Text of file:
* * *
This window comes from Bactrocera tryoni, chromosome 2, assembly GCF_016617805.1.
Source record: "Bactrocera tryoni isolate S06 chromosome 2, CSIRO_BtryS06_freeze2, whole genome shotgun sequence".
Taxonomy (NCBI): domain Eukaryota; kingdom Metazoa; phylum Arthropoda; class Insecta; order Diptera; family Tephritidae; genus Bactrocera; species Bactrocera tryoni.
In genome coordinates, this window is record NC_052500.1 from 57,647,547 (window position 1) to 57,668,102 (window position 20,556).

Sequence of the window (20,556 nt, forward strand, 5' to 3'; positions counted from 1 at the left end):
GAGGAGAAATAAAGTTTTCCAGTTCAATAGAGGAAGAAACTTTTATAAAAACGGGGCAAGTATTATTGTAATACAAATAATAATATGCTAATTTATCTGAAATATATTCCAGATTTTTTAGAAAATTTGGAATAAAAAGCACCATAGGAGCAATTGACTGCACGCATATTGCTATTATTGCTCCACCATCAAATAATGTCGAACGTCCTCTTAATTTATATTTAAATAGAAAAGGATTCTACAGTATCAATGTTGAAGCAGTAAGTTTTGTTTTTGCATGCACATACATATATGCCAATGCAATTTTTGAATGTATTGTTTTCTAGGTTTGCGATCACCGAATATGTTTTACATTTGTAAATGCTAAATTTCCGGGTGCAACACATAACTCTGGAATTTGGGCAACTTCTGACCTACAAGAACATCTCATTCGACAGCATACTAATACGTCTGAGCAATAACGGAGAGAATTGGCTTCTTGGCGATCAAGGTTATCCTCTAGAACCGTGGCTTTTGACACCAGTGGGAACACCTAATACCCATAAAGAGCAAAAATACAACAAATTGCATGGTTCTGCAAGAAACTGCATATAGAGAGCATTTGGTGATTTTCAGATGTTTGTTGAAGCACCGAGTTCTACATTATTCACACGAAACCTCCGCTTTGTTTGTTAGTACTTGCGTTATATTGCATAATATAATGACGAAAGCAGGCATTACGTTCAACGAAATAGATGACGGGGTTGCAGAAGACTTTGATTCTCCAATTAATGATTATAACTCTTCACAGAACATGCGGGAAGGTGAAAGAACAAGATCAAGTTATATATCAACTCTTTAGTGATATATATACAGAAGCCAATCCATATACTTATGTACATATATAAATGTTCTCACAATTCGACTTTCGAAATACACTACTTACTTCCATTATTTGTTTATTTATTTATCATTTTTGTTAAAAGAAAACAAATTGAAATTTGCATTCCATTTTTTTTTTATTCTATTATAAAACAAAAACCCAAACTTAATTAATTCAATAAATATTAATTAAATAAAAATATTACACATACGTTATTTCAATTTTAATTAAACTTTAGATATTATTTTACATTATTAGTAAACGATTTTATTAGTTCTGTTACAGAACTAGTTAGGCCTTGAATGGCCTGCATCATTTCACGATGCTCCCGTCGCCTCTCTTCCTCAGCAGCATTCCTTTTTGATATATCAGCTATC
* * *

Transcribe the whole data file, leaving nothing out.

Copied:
This window comes from Bactrocera tryoni, chromosome 2, assembly GCF_016617805.1.
Source record: "Bactrocera tryoni isolate S06 chromosome 2, CSIRO_BtryS06_freeze2, whole genome shotgun sequence".
Taxonomy (NCBI): domain Eukaryota; kingdom Metazoa; phylum Arthropoda; class Insecta; order Diptera; family Tephritidae; genus Bactrocera; species Bactrocera tryoni.
In genome coordinates, this window is record NC_052500.1 from 57,647,547 (window position 1) to 57,668,102 (window position 20,556).

Sequence of the window (20,556 nt, forward strand, 5' to 3'; positions counted from 1 at the left end):
GAGGAGAAATAAAGTTTTCCAGTTCAATAGAGGAAGAAACTTTTATAAAAACGGGGCAAGTATTATTGTAATACAAATAATAATATGCTAATTTATCTGAAATATATTCCAGATTTTTTAGAAAATTTGGAATAAAAAGCACCATAGGAGCAATTGACTGCACGCATATTGCTATTATTGCTCCACCATCAAATAATGTCGAACGTCCTCTTAATTTATATTTAAATAGAAAAGGATTCTACAGTATCAATGTTGAAGCAGTAAGTTTTGTTTTTGCATGCACATACATATATGCCAATGCAATTTTTGAATGTATTGTTTTCTAGGTTTGCGATCACCGAATATGTTTTACATTTGTAAATGCTAAATTTCCGGGTGCAACACATAACTCTGGAATTTGGGCAACTTCTGACCTACAAGAACATCTCATTCGACAGCATACTAATACGTCTGAGCAATAACGGAGAGAATTGGCTTCTTGGCGATCAAGGTTATCCTCTAGAACCGTGGCTTTTGACACCAGTGGGAACACCTAATACCCATAAAGAGCAAAAATACAACAAATTGCATGGTTCTGCAAGAAACTGCATATAGAGAGCATTTGGTGATTTTCAGATGTTTGTTGAAGCACCGAGTTCTACATTATTCACACGAAACCTCCGCTTTGTTTGTTAGTACTTGCGTTATATTGCATAATATAATGACGAAAGCAGGCATTACGTTCAACGAAATAGATGACGGGGTTGCAGAAGACTTTGATTCTCCAATTAATGATTATAACTCTTCACAGAACATGCGGGAAGGTGAAAGAACAAGATCAAGTTATATATCAACTCTTTAGTGATATATATACAGAAGCCAATCCATATACTTATGTACATATATAAATGTTCTCACAATTCGACTTTCGAAATACACTACTTACTTCCATTATTTGTTTATTTATTTATCATTTTTGTTAAAAGAAAACAAATTGAAATTTGCATTCCATTTTTTTTTTATTCTATTATAAAACAAAAACCCAAACTTAATTAATTCAATAAATATTAATTAAATAAAAATATTACACATACGTTATTTCAATTTTAATTAAACTTTAGATATTATTTTACATTATTAGTAAACGATTTTATTAGTTCTGTTACAGAACTAGTTAGGCCTTGAATGGCCTGCATCATTTCACGATGCTCCCGTCGCCTCTCTTCCTCAGCAGCATTCCTTTTTGATATATCAGCTATC